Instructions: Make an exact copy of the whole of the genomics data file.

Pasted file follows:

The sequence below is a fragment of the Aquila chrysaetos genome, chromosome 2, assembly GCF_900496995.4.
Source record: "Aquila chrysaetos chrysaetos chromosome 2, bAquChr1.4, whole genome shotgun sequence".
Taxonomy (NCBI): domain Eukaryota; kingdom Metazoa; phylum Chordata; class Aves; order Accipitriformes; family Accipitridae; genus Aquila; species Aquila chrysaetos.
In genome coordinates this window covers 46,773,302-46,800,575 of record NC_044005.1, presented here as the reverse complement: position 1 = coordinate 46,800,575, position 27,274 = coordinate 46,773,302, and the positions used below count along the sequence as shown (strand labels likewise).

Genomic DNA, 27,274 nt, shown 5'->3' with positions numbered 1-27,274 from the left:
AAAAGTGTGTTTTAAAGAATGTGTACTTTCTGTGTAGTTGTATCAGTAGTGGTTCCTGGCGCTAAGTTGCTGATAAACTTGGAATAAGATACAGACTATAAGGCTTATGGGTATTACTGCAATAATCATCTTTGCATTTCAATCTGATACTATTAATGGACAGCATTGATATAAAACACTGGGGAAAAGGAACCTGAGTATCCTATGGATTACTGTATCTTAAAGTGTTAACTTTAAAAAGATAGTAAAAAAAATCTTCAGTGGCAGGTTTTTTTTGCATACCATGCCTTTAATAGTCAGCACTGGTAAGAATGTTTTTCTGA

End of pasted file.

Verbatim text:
The sequence below is a fragment of the Aquila chrysaetos genome, chromosome 2, assembly GCF_900496995.4.
Source record: "Aquila chrysaetos chrysaetos chromosome 2, bAquChr1.4, whole genome shotgun sequence".
Taxonomy (NCBI): domain Eukaryota; kingdom Metazoa; phylum Chordata; class Aves; order Accipitriformes; family Accipitridae; genus Aquila; species Aquila chrysaetos.
In genome coordinates this window covers 46,773,302-46,800,575 of record NC_044005.1, presented here as the reverse complement: position 1 = coordinate 46,800,575, position 27,274 = coordinate 46,773,302, and the positions used below count along the sequence as shown (strand labels likewise).

Genomic DNA, 27,274 nt, shown 5'->3' with positions numbered 1-27,274 from the left:
AAAAGTGTGTTTTAAAGAATGTGTACTTTCTGTGTAGTTGTATCAGTAGTGGTTCCTGGCGCTAAGTTGCTGATAAACTTGGAATAAGATACAGACTATAAGGCTTATGGGTATTACTGCAATAATCATCTTTGCATTTCAATCTGATACTATTAATGGACAGCATTGATATAAAACACTGGGGAAAAGGAACCTGAGTATCCTATGGATTACTGTATCTTAAAGTGTTAACTTTAAAAAGATAGTAAAAAAAATCTTCAGTGGCAGGTTTTTTTTGCATACCATGCCTTTAATAGTCAGCACTGGTAAGAATGTTTTTCTGA